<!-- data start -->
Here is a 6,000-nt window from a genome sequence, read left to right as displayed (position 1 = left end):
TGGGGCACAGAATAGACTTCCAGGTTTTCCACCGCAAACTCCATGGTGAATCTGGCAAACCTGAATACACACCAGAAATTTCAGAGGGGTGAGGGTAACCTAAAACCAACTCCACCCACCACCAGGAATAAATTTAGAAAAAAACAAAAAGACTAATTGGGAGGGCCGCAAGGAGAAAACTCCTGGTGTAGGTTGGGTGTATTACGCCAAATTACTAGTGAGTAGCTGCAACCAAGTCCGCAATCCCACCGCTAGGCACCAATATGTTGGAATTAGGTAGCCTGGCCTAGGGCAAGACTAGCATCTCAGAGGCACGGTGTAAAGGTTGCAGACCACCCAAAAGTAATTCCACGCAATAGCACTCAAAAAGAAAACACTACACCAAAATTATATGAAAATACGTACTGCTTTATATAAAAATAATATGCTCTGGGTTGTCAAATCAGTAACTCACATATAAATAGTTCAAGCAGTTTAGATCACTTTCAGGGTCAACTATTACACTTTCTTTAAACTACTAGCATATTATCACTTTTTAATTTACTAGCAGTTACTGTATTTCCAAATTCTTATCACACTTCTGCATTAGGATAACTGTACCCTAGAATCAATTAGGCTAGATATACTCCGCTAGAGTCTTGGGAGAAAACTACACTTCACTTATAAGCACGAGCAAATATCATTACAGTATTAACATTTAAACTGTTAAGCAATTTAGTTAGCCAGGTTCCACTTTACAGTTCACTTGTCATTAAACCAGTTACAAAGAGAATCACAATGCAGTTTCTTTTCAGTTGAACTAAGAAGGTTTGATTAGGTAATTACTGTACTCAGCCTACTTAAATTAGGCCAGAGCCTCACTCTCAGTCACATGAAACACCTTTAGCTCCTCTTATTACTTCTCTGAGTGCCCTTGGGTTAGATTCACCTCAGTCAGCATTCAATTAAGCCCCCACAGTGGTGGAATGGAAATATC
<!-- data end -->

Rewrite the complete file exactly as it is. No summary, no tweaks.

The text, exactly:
Here is a 6,000-nt window from a genome sequence, read left to right as displayed (position 1 = left end):
TGGGGCACAGAATAGACTTCCAGGTTTTCCACCGCAAACTCCATGGTGAATCTGGCAAACCTGAATACACACCAGAAATTTCAGAGGGGTGAGGGTAACCTAAAACCAACTCCACCCACCACCAGGAATAAATTTAGAAAAAAACAAAAAGACTAATTGGGAGGGCCGCAAGGAGAAAACTCCTGGTGTAGGTTGGGTGTATTACGCCAAATTACTAGTGAGTAGCTGCAACCAAGTCCGCAATCCCACCGCTAGGCACCAATATGTTGGAATTAGGTAGCCTGGCCTAGGGCAAGACTAGCATCTCAGAGGCACGGTGTAAAGGTTGCAGACCACCCAAAAGTAATTCCACGCAATAGCACTCAAAAAGAAAACACTACACCAAAATTATATGAAAATACGTACTGCTTTATATAAAAATAATATGCTCTGGGTTGTCAAATCAGTAACTCACATATAAATAGTTCAAGCAGTTTAGATCACTTTCAGGGTCAACTATTACACTTTCTTTAAACTACTAGCATATTATCACTTTTTAATTTACTAGCAGTTACTGTATTTCCAAATTCTTATCACACTTCTGCATTAGGATAACTGTACCCTAGAATCAATTAGGCTAGATATACTCCGCTAGAGTCTTGGGAGAAAACTACACTTCACTTATAAGCACGAGCAAATATCATTACAGTATTAACATTTAAACTGTTAAGCAATTTAGTTAGCCAGGTTCCACTTTACAGTTCACTTGTCATTAAACCAGTTACAAAGAGAATCACAATGCAGTTTCTTTTCAGTTGAACTAAGAAGGTTTGATTAGGTAATTACTGTACTCAGCCTACTTAAATTAGGCCAGAGCCTCACTCTCAGTCACATGAAACACCTTTAGCTCCTCTTATTACTTCTCTGAGTGCCCTTGGGTTAGATTCACCTCAGTCAGCATTCAATTAAGCCCCCACAGTGGTGGAATGGAAATATC